Stewardship is a basic principle of discipleship that many of us have been taught. We know that we are supposed to treat our finances, gifts and talents, close relationships, career, and time as if they belong to the Lord. Yet, there is one spiritual commodity of coveted value in the 21st century that many of us have not yet placed under the umbrella of Christ's lordship. This is our attention.
While we treasure the hard currencies of time and money, and prayerfully weigh how we should use them for kingdom purposes, we allow our minds to drift untethered. We treat our attention as if it is the spare change of life that can be spent with the recklessness of a prodigal son.
There are two reasons why this attitude is dangerous. The first is the premium value that the modern world places on our mental bandwidth. A quick scan of the list of top 10 most valuable companies in the world will reveal that the reigning titans do not make their profit mining gold or drilling for oil. The precious commodity that Google and Facebook buy and sell is the attention of ordinary people.
For non-Christians this fact merits a yawn. However, Tim Wu in Attention Merchants makes a point that ought to leave every Christian thunderstruck: up until the 19th century there had only been one institution in the history of the world that cared about the attention of common people, the church. And why did the church care? The answer is because the mind is a reservoir of prayer; our attention is what enables us to be attentive to God.
To a degree that might baffle many contemporary believers, the Holy Spirit and Netflix are after the same thing. Both seek to direct the currents of consciousness. This is why, for Christians, the fierce competition to relentlessly distract us is nothing less than a spiritual assault. For modern men and women, 'standing firm' (Eph. 6:13) requires guarding our attention.
The second reason careless waste of attention is dangerous has to do with the spiritual potency of meditation. An older generation of Christians better understood this. Thomas Brooks, the great Puritan sage, says, 'It is not he who reads most – but he who meditates most, who will prove the choicest, sweetest, wisest and strongest Christian.' John Owen, another Puritan divine, makes the same point: 'So if we desire strong faith and powerful love, which give us rest, peace, and satisfaction, we must seek them by diligently beholding the glory of Christ.' And, of course, these doctors of the church were not being original in making these claims. The Scriptures themselves are filled with exhortations to focus our attention, to filter our minds, and to meditate diligently on both the word and works of God (c.f. Joshua 1:8, Psalm 1, Psalm 119, Psalm 145, Philippians 4:8, etc.).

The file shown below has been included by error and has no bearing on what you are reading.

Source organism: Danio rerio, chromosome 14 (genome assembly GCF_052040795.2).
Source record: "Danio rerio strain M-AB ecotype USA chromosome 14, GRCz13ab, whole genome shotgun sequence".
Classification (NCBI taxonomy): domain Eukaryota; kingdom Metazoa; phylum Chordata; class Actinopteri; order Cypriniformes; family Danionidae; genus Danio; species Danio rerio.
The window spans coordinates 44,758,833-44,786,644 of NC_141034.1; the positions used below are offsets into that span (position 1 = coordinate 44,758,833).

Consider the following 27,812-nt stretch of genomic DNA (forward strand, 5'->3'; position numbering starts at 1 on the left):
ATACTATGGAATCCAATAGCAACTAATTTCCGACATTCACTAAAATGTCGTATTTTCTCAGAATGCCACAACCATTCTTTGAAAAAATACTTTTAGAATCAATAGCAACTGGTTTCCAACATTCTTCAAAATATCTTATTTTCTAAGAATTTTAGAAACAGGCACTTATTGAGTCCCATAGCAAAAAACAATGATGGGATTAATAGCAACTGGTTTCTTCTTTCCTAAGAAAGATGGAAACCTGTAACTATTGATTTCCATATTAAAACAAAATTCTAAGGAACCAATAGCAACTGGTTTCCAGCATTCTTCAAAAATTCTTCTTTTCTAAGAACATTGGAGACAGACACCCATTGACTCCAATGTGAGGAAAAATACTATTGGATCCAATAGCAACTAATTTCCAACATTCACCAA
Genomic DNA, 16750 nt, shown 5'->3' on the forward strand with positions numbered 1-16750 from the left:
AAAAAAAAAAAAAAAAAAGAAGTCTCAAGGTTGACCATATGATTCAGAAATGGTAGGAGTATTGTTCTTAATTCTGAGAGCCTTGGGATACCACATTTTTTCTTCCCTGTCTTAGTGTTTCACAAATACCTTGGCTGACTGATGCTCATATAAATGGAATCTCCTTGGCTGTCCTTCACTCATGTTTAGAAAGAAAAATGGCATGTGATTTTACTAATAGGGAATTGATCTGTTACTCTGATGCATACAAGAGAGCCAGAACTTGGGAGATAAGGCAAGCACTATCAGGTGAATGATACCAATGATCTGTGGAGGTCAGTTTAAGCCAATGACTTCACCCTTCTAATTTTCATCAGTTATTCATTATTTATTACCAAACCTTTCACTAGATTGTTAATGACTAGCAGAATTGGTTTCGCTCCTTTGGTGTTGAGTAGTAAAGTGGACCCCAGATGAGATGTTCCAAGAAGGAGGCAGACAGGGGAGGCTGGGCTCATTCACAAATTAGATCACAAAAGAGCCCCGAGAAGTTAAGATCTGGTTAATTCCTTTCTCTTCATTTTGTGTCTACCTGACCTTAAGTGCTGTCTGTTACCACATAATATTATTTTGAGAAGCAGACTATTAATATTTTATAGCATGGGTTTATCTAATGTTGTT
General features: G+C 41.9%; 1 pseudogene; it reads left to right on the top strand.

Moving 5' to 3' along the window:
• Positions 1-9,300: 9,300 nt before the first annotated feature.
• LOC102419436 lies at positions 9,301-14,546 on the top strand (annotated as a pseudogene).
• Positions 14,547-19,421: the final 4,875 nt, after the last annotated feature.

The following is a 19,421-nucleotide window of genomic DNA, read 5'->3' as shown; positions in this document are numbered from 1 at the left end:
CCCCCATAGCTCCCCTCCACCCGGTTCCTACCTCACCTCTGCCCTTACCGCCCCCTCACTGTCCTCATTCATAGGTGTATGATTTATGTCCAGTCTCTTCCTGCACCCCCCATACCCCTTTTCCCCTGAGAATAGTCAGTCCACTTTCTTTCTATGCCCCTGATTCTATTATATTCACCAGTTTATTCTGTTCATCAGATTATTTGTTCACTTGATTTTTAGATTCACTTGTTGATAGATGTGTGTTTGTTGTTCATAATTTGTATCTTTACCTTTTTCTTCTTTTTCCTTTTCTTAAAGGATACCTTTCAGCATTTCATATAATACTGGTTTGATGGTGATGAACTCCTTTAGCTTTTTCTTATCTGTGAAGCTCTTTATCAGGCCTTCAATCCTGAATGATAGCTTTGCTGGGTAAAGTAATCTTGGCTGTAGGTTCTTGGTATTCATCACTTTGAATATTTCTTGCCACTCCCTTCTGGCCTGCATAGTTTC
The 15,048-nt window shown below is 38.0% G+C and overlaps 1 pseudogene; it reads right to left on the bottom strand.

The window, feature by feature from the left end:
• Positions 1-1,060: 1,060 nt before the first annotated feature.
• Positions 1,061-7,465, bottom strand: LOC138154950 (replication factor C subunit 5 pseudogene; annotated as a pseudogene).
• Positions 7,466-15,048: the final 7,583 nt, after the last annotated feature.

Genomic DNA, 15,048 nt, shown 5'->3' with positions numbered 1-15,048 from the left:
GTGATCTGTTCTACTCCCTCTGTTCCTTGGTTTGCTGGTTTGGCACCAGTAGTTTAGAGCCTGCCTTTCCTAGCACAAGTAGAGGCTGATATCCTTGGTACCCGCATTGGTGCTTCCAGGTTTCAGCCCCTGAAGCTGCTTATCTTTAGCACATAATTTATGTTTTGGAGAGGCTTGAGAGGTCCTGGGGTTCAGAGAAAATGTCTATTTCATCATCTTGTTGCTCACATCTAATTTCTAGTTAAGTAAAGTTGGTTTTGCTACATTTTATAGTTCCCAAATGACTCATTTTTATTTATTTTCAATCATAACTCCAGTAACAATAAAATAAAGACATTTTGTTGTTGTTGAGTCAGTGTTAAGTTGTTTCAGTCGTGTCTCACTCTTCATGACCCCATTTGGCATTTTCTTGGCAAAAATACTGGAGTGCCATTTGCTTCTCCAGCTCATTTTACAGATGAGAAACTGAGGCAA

Yet, as soon as we recognize the value of our attention, a difficult question arises, what can contemporary Christians do to avoid being tossed about by the modern winds of distraction? Here are three suggestions.
First, we need regularly to reappraise the worth of our thought-life. No level-headed person would drive to work casually tossing pound coins out of his window. And yet, weighed by the standard of spiritual growth, our attention is of far greater worth than our pocket change. Thus, step one of protecting our attention is choosing not to waste it.
Second, we need periodically to audit our attention accounts. This means taking time to test two things: (1) how often we allow our thoughts to be deflected by irrelevant notifications and (2) whether our mental investments in sports, politics, pop culture, and social media are staying 'in budget'. The point of this exercise is not to be tightfisted, but responsible. A person who spends 10 minutes a day in prayer and an hour scrolling Instagram needs to reconsider the implications of Psalm 1.
Third, we need to rediscover the well-tried discipline of Scriptural meditation. The goal of stewarding our minds is not simply to maintain a defensive stand against addictive technology, but even more importantly, to train ourselves so that we can be attentive to the truths of the gospel. If indeed Christ is the glory of the invisible God revealed, then there can be no greater privilege in this life or the next than knowing Him. Such profound truth deserves more concentrated thought.
Joe Barnard is the author of The Way Forward: a Road-map of Spiritual Growth for Men in the 21st Century (Christian Focus Publications). For eight years he pastored a church in the Highlands of Scotland. He is now the director of a men's discipleship program, Cross Training Ministries (www.xtrainingministries.com).